Anquetil, Lewis-Peter

, a French historian, and political writer, was born at Paris, Jan. 21, 1723. Having in his seventeenth year entered the congregation of St. Genevieve, he distinguished himself by the ability with which he afterwards discharged the office of teacher in theology and literature. His residence at Rheims, as director of the academy, seems to have suggested to him the first idea of writing the history of that city. In 1759, he was appointed prior of the abbey de la Roe, in Anjou, and soon after, director of the college of Senlis, where he composed his work entitled “L’Esprit de la Ligue.” In 1766 he obtained the curacy or priory of Chateau-Renard, near Montargis, which, about the beginning of the revolution, he exchanged for the curacy of La Villette, near Paris. During the revolutionary phrenzy, he was imprisoned at St. Lazare, and wrote there part of his “Histoire universelle.” When the Institute was formed, he was chosen a member of the second class, and was soon after taken into the office of the minister for foreign affairs, whom he thought to oblige by. his “Motifs des traites de Paix.” Enjoying a strong constitution, the fruit of a placid and equal temper, and aversion to the luxuries of the table, he was enabled to study ten hours a day; and undertook, without fear or scruple, literary undertakings of the most laborious kind. Even in his eightieth year, he was projecting some new works of considerable size, and was apparently without a complaint, when he died, Sept. 6, 1808, in the eightyfourth year of his age. On this occasion he said to one of his friends, “come and see a man die who is full of life.

His principal writings are: 1. “Histoire civile et politique de la ville de Reims,1756 7, 3 vols. 12mo; a work in the true spirit of antiquarian research, which he wrote in concert with one Felix de la Salle, and when they were about to publish, they cast lots, as to whose name should be prefixed, and the lot fell on Anquetil. Towards the end of his life, he said, “I have been reading the history of Rheims, as if it did not belong to me, and I have no scruple in pronouncing it a good work.” 2. “Almanach de Rheims,1754, 24mo. 3. “L’Esprit de la Ligue; ou histoire politique des troubles de France pendant les 16 et 17 siecles,1767, 3 vols. 12mo. This has been, often reprinted, and is accurate and curious as to facts, but not thought profound in reasoning. 4. “Intrigue du. cabinet sous Henry IV, et sous Louis XIII. terminee par | la Fronde,” 1780, 4 vols. 12mo. 5. “Louis XIV. sa cour et le regent,” 1789, 4 vols. 12mo, 1794, 5 vols. 12mo, translated likewise into English. It is a kind of sequel to the preceding, and a collection of anecdotes without much order, which has lost its value since the memoirs have been published from whence it was formed. 6. “Vie du marechal Villars, ecrite par lui-meme, suivie du journal de la cour de 1724 a 1734,Paris, 1787, 4 Tols. 12mo, and 1792. 7. “Precis de l’Histoire unirerselle,1797, 9 vols. 12mo, the third and best edition, corrected by M. Jondot, 1807, 12 vols. 12 mo. This work has been translated into English, (1800,) Spanish, and Italian. It has not been very successful in this country; his French biographer calls it merely an abridgment of the English universal history, and says that it must be read with caution. 8. “Motifs des guerres et des traites des paix de la France, pendant les regnes de Louis XIV. XV. et XVI.” 1798, 8vo. This work was adapted to the state of the French government at the time it was written, but the author lived to find his theory overturned by the accession of a monarchical constitution. 9. “Histoire de France, depuis les Gaules jusqu’a le fin de la monarchic,1805, &c. 14 vols. 12mo, a performance of which his countrymen do not speak in very high terms. Besides these, he wrote a life of his brother, the subject of the following article, and several papers in the memoirs of the institute. 1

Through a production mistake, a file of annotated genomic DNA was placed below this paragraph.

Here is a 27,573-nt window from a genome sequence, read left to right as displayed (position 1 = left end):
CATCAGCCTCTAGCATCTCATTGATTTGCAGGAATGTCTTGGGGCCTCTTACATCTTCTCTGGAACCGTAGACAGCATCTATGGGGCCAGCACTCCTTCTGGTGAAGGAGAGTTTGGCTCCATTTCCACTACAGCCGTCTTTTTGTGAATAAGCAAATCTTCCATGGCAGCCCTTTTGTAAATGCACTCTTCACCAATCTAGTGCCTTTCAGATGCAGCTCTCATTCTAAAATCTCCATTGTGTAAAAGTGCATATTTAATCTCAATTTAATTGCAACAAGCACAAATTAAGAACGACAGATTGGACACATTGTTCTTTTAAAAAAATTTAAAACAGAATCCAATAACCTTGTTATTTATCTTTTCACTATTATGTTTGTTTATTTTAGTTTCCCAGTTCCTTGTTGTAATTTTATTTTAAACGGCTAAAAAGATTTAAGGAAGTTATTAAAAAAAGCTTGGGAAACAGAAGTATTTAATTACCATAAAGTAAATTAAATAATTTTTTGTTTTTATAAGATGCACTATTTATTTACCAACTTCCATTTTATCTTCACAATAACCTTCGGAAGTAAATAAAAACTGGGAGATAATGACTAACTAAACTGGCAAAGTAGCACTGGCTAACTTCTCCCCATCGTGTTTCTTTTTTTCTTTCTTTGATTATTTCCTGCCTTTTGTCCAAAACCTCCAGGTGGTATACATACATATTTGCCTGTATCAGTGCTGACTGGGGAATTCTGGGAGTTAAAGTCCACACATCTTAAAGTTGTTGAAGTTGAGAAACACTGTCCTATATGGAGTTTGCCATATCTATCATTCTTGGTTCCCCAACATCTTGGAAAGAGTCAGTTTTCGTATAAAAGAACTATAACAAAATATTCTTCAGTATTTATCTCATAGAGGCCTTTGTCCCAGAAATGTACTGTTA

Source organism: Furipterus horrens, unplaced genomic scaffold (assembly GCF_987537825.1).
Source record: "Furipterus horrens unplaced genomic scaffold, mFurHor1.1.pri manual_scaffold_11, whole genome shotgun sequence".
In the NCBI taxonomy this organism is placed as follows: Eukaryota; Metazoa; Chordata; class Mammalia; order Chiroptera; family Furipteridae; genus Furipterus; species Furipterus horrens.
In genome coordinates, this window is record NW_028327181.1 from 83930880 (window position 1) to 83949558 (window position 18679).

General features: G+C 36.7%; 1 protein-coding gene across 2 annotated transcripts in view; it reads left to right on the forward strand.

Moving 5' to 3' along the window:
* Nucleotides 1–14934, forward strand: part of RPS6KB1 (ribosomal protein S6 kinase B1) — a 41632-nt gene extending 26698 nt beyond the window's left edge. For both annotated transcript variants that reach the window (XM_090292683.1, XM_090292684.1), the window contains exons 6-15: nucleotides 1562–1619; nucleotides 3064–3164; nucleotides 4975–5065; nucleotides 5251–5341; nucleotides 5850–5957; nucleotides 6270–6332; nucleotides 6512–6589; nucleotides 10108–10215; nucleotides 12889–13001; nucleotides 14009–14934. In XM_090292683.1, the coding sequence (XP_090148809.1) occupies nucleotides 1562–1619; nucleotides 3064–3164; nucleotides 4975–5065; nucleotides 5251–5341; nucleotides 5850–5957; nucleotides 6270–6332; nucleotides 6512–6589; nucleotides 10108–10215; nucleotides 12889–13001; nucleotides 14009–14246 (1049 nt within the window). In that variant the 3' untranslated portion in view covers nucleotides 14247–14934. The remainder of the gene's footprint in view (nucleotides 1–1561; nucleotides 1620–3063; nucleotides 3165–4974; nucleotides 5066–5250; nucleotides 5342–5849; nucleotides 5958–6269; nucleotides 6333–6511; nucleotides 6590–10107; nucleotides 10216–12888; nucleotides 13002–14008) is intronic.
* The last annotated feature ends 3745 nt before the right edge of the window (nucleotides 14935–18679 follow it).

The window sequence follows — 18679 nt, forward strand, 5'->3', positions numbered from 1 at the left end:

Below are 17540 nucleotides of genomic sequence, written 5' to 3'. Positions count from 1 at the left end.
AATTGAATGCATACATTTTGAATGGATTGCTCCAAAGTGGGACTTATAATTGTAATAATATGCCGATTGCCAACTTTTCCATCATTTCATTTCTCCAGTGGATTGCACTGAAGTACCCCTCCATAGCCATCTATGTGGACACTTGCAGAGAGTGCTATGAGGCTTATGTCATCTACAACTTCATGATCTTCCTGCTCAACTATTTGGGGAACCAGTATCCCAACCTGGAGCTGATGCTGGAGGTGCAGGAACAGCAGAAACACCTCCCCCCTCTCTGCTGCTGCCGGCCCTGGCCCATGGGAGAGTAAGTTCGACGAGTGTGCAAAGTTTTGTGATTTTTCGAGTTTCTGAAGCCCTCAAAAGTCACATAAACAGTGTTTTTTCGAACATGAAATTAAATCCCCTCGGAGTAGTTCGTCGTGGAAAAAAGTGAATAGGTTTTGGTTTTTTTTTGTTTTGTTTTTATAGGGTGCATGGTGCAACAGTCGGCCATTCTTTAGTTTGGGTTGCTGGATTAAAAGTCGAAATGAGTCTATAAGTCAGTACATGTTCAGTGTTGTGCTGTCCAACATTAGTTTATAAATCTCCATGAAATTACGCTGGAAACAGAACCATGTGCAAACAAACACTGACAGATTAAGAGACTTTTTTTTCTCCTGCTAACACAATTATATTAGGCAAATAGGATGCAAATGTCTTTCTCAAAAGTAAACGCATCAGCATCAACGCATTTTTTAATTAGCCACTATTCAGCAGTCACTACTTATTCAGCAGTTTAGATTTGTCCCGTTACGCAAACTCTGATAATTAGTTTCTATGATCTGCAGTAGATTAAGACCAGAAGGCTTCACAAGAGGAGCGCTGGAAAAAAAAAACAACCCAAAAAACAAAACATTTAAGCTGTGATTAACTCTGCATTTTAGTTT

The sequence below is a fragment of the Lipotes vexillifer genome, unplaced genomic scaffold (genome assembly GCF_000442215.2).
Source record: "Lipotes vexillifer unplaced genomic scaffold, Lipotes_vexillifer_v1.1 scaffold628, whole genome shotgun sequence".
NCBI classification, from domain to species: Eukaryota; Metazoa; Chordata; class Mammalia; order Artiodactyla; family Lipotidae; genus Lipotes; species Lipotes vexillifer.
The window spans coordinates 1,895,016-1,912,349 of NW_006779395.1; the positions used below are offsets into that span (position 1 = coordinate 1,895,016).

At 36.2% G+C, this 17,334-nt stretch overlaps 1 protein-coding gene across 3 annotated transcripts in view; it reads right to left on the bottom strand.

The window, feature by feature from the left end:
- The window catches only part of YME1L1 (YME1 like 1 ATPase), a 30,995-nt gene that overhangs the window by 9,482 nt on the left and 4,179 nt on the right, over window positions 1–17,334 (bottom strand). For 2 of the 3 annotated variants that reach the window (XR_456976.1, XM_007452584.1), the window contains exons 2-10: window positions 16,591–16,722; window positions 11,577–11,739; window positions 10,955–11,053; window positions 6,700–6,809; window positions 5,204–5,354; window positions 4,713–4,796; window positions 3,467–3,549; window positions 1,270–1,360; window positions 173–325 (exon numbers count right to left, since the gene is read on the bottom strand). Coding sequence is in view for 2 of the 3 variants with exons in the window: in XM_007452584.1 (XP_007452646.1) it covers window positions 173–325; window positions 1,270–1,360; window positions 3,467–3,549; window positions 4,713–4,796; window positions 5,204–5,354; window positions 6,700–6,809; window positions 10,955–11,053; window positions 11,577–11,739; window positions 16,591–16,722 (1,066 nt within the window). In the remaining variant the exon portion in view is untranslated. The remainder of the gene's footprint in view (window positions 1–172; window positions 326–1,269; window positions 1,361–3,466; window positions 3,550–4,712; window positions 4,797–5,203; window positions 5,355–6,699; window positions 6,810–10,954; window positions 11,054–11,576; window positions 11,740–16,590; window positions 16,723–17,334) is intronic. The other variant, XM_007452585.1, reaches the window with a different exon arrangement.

Biog. Universelle.